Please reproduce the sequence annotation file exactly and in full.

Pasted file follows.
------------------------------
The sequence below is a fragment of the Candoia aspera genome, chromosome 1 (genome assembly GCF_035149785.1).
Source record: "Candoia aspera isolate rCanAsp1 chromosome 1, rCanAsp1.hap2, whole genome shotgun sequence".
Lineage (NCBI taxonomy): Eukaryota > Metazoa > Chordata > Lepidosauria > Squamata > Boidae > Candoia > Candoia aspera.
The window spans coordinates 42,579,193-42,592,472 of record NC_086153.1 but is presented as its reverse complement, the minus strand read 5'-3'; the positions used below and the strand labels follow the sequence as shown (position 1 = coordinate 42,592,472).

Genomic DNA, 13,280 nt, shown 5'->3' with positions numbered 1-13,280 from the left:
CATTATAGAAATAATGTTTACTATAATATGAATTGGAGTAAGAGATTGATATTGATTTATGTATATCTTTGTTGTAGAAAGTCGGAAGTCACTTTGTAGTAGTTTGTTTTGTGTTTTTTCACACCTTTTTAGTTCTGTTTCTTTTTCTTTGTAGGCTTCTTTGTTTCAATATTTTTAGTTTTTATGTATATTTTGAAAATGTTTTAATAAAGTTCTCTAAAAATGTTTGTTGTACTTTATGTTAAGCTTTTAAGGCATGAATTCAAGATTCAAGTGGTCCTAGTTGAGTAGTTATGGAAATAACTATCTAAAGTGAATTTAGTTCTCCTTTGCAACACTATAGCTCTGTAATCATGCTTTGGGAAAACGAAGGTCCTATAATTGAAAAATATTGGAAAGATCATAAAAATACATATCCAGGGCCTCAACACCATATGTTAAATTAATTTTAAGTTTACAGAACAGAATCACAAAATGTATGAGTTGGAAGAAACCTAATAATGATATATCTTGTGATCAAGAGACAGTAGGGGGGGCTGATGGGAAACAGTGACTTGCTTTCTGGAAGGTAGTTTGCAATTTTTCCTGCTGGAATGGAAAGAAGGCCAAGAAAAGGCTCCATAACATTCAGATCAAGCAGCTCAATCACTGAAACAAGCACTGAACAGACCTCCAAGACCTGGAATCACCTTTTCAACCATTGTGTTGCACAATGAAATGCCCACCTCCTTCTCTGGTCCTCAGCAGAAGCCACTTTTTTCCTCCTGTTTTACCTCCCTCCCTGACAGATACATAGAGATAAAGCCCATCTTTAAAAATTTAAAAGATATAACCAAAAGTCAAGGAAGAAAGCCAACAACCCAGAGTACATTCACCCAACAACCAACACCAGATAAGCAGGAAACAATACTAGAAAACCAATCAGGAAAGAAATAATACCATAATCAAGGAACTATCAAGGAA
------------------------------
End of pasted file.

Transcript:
The sequence below is a fragment of the Candoia aspera genome, chromosome 1 (genome assembly GCF_035149785.1).
Source record: "Candoia aspera isolate rCanAsp1 chromosome 1, rCanAsp1.hap2, whole genome shotgun sequence".
Lineage (NCBI taxonomy): Eukaryota > Metazoa > Chordata > Lepidosauria > Squamata > Boidae > Candoia > Candoia aspera.
The window spans coordinates 42,579,193-42,592,472 of record NC_086153.1 but is presented as its reverse complement, the minus strand read 5'-3'; the positions used below and the strand labels follow the sequence as shown (position 1 = coordinate 42,592,472).

Genomic DNA, 13,280 nt, shown 5'->3' with positions numbered 1-13,280 from the left:
CATTATAGAAATAATGTTTACTATAATATGAATTGGAGTAAGAGATTGATATTGATTTATGTATATCTTTGTTGTAGAAAGTCGGAAGTCACTTTGTAGTAGTTTGTTTTGTGTTTTTTCACACCTTTTTAGTTCTGTTTCTTTTTCTTTGTAGGCTTCTTTGTTTCAATATTTTTAGTTTTTATGTATATTTTGAAAATGTTTTAATAAAGTTCTCTAAAAATGTTTGTTGTACTTTATGTTAAGCTTTTAAGGCATGAATTCAAGATTCAAGTGGTCCTAGTTGAGTAGTTATGGAAATAACTATCTAAAGTGAATTTAGTTCTCCTTTGCAACACTATAGCTCTGTAATCATGCTTTGGGAAAACGAAGGTCCTATAATTGAAAAATATTGGAAAGATCATAAAAATACATATCCAGGGCCTCAACACCATATGTTAAATTAATTTTAAGTTTACAGAACAGAATCACAAAATGTATGAGTTGGAAGAAACCTAATAATGATATATCTTGTGATCAAGAGACAGTAGGGGGGGCTGATGGGAAACAGTGACTTGCTTTCTGGAAGGTAGTTTGCAATTTTTCCTGCTGGAATGGAAAGAAGGCCAAGAAAAGGCTCCATAACATTCAGATCAAGCAGCTCAATCACTGAAACAAGCACTGAACAGACCTCCAAGACCTGGAATCACCTTTTCAACCATTGTGTTGCACAATGAAATGCCCACCTCCTTCTCTGGTCCTCAGCAGAAGCCACTTTTTTCCTCCTGTTTTACCTCCCTCCCTGACAGATACATAGAGATAAAGCCCATCTTTAAAAATTTAAAAGATATAACCAAAAGTCAAGGAAGAAAGCCAACAACCCAGAGTACATTCACCCAACAACCAACACCAGATAAGCAGGAAACAATACTAGAAAACCAATCAGGAAAGAAATAATACCATAATCAAGGAACTATCAAGGAA